Three Things to Say to a Patient Who Only Wants a Cleaning
I’ve spoken many times about how you need to build a bridge with this patient to get them to see dentistry—and their oral health—in a new light, and that’s an ongoing process. But what exactly do you say when they make this request?
First of all, it helps to know a bit about why they only want a cleaning. This is where some early intelligence gathering can really pay off. Are they a visiting “snowbird” that has a regular dentist back home? Maybe there’s a wedding or reunion coming up and that’s prompting them to make a rare visit to the dentist. Maybe they’re saying it because they know they have an issue that they don’t want you to remind them about—or they suspect you’ll find an issue they don’t want to hear about.
Or it could just be that they have been hearing for years that brushing and flossing and regular six-month preventive visits is all it takes to keep their mouth healthy, so that’s all they’re going to ask for.
Naturally, the more you can find out about their motivations, the more you can tailor your discussions to appeal to their needs. But whatever you end up learning, your response to their request should cover three steps:
- Validate and encourage. It helps to start on a point of agreement and you want to acknowledge them for seeking this care: “I’m so glad you want to take care of your teeth and smile, and hygiene care is so important.”
- Set context. They need to know what hygiene does and does not do: “Hygiene is a clinical service that provides care beyond what brushing and flossing can do. It also helps prevent new disease and concerns from developing. But it will not correct concerns that have already started since you last saw a dentist.”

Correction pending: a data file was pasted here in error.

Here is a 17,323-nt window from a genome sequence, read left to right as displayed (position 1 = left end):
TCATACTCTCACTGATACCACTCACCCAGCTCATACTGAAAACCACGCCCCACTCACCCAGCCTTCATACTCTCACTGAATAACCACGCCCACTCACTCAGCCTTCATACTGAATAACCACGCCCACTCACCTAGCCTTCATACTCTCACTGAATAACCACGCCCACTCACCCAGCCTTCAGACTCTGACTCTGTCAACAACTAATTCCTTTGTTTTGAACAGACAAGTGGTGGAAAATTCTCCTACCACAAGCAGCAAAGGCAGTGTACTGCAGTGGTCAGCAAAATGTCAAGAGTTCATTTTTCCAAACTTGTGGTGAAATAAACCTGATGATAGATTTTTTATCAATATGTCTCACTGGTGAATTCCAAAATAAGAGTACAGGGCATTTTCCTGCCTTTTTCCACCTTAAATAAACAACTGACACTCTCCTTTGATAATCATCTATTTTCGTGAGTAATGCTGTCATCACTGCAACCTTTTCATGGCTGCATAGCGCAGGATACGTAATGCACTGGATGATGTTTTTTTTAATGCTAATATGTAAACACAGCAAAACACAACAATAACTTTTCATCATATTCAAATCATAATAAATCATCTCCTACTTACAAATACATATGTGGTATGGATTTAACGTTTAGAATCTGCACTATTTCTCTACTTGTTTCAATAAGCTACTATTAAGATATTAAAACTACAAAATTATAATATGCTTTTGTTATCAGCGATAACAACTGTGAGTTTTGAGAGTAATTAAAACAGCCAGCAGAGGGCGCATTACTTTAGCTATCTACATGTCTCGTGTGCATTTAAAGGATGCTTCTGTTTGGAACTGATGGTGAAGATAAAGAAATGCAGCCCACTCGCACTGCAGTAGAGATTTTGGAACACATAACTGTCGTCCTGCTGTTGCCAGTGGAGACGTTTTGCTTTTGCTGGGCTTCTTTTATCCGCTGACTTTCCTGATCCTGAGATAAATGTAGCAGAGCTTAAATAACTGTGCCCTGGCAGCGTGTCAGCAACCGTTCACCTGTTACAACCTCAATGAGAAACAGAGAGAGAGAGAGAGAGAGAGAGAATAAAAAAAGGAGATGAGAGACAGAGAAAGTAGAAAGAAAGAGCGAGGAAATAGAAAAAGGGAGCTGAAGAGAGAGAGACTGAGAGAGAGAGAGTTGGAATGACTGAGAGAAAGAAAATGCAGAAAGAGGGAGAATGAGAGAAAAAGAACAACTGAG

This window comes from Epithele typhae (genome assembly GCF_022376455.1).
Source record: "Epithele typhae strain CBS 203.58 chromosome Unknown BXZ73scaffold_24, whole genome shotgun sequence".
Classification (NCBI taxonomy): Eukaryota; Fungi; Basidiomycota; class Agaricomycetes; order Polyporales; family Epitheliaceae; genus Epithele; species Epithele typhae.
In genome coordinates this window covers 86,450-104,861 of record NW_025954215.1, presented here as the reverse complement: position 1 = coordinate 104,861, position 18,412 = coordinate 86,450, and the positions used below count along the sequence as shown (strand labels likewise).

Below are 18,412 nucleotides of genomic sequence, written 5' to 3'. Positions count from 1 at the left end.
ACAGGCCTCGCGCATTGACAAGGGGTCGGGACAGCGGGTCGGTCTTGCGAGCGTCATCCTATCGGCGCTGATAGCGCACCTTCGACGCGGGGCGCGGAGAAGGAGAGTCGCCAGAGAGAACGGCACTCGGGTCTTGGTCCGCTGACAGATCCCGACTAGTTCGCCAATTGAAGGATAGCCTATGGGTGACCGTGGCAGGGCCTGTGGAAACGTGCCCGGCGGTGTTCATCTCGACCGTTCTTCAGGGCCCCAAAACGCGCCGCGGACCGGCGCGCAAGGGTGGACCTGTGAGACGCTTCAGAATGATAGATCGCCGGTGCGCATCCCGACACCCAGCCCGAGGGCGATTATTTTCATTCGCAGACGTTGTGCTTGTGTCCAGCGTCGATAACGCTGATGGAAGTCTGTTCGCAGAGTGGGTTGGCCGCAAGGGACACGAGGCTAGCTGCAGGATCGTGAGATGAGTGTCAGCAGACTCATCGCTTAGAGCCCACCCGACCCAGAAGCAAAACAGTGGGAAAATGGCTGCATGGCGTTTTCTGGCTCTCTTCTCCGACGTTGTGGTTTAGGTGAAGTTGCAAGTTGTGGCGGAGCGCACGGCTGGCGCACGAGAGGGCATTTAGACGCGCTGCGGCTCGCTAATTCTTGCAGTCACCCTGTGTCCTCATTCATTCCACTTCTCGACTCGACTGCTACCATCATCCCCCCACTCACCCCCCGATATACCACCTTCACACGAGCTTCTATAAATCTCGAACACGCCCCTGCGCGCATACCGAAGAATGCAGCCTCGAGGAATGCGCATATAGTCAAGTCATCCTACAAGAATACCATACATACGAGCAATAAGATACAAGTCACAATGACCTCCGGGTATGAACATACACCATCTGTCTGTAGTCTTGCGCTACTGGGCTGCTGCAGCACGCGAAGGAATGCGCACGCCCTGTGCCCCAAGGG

- Create value for awareness. Emphasize that you just want them to know about their condition: “Because our doctor is so thorough, he feels strongly that patients like you must have an exam before hygiene so you can know the current state of your teeth and mouth, even if you just go forward with hygiene.”
If it’s applicable, you can also reinforce that last message with a statement such as, “It is also a requirement in this state that patients must see the doctor before hygiene.”
In the end it’s up to you to decide if you will accept patients into hygiene without a commitment to a full exam (some dentists do, on the assumption that they can move the patient in that direction later). And these example responses are not intended to be scripts for memorizing.
Discuss among the team what your policies are and brainstorm the best language to use. The point is you will continue to get this request on a regular basis. You should be prepared for how to deal with it.